Alumni Profile: Aaron Hurvitz
Monday, November 01, 2010
Many TU College of Law graduates stay in Oklahoma or neighboring states to pursue promising careers. Others find opportunities in scattered spots around the country more distant from Tulsa. Few go where Aaron Hurvitz (JD ’07) has – Beijing, China.
Hurvitz, 29, is Of Foreign Counsel, U.S. Attorney at Law, at Kangxin Partners, P.C., one of the leading intellectual property firms in China. He has been with Kangxin for nearly two years.
Hurvitz advises the firm’s North American, European, Indian, and Australian clients on different aspects of Chinese intellectual property law. He focuses on how best to introduce technology into China, and he deals heavily with advising Kangxin’s clients on how best to effectuate positive enforcement of their intellectual property rights.
“As a foreign attorney, I bridge the cultural, business, and language gap between our clients and our firm,” Hurvitz said. “Most people in our firm speak a fair amount of English, but it is easier for me to deal with both sides. I find it particularly rewarding to solve our clients’ problems in China. For most, China is a completely unfamiliar place – with vast opportunity – and not many people understand how to capitalize on the market and work with the Chinese. Living and working in Beijing, I am on the ground and able to articulate what needs to be done to achieve results.”
Hurvitz frequently travels to give lectures and speak at conferences about infringement and enforcement measures in China. On October 26, he spoke at John Rogers Hall about “Legal Considerations of Conducting Business in China” as part of TU’s Faculty and Alumni Showcase Series.
Prior to earning his Juris Doctorate at TU, Hurvitz obtained his bachelor’s degree in political science from The University of Arizona in 2003. In 2008, he received an LL.M. in International Business and Trade Law from The John Marshall Law School in Chicago.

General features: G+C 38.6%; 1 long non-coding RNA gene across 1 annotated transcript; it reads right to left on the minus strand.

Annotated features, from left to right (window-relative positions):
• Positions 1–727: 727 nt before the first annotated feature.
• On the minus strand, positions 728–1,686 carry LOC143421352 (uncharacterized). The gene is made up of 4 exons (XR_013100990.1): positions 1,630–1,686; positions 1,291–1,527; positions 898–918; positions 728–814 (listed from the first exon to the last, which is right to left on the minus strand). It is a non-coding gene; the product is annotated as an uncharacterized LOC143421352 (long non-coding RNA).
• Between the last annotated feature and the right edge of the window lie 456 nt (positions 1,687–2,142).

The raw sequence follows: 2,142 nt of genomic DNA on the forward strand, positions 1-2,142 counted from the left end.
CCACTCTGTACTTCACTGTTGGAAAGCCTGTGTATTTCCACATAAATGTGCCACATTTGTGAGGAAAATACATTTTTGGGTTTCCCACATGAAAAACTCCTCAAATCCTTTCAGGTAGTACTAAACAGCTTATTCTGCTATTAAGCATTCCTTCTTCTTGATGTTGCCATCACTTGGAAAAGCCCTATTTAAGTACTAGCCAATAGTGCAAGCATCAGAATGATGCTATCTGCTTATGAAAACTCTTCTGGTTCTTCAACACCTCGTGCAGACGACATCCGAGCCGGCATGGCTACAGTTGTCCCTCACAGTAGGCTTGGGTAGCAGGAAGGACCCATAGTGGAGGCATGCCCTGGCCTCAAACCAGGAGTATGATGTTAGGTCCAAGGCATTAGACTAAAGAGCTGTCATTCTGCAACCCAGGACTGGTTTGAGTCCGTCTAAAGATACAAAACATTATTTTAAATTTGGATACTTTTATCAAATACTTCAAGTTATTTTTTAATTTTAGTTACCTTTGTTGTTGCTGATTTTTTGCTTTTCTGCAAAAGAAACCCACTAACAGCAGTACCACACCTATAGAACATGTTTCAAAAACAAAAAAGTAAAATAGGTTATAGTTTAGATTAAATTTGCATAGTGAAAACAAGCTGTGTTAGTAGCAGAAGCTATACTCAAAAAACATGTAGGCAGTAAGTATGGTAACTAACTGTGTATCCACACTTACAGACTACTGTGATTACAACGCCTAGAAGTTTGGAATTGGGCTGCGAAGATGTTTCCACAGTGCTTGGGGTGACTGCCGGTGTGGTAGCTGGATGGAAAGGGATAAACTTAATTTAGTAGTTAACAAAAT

Along with its “student first” mentality, the TU College of Law became his law school of choice because of its strong international law program. Hurvitz then began his intellectual property work when he was hired as the sole law clerk on a case involving his uncle’s company. The case, which involved antitrust and a patent tying agreement, went before the United States Supreme Court.
“It was an interesting case coupling intellectual property with antitrust law and seeing how both fit together,” Hurvitz said. “We ultimately lost the case at the Supreme Court when the Court held that a patent doesn’t create the presumption of market power. It was an amazing experience to work on a case from start to finish, and to hear our case argued before the Supreme Court.”
Hurvitz is the only Westerner working for Kangxin. He notes that working for a Chinese firm has its interesting moments. There are cultural differences and misunderstandings at times, but Hurvitz says he has always tried to look at those times as learning experiences.
“I really thrive on the challenge of living and working in China,” Hurvitz said. “Every day is different, and it is difficult to get caught up in a routine.”
When asked for any advice he would give to current TU law students, Hurvitz said, “They should pursue something they are interested in. Law students should follow their dreams and work to create their own opportunities. They should picture their ideal job, and then go out and make that happen. Even if they have to work in an area they aren’t necessarily passionate about for the first few years after graduating, it is imperative to keep their initial goal in mind and continue to work toward achieving it. If there is an area of the law in which they want to practice or a place they want to live, they should pursue that, even if it is non-traditional. There is no ‘bad’ decision professionally so long as you learn and grow from the experience.”